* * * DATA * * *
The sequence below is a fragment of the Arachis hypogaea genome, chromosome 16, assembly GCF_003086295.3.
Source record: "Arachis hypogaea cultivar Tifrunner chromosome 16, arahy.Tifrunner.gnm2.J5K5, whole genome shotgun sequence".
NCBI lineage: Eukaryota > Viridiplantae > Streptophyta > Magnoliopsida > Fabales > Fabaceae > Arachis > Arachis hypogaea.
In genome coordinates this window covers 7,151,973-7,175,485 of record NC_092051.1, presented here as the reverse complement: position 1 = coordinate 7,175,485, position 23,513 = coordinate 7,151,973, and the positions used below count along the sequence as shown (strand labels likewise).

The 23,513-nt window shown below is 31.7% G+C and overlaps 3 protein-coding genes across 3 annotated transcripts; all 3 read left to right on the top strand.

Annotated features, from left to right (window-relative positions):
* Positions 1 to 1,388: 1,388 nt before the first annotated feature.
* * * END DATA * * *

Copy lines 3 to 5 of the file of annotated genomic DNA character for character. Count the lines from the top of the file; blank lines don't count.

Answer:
NCBI lineage: Eukaryota > Viridiplantae > Streptophyta > Magnoliopsida > Fabales > Fabaceae > Arachis > Arachis hypogaea.
In genome coordinates this window covers 7,151,973-7,175,485 of record NC_092051.1, presented here as the reverse complement: position 1 = coordinate 7,175,485, position 23,513 = coordinate 7,151,973, and the positions used below count along the sequence as shown (strand labels likewise).

The 23,513-nt window shown below is 31.7% G+C and overlaps 3 protein-coding genes across 3 annotated transcripts; all 3 read left to right on the top strand.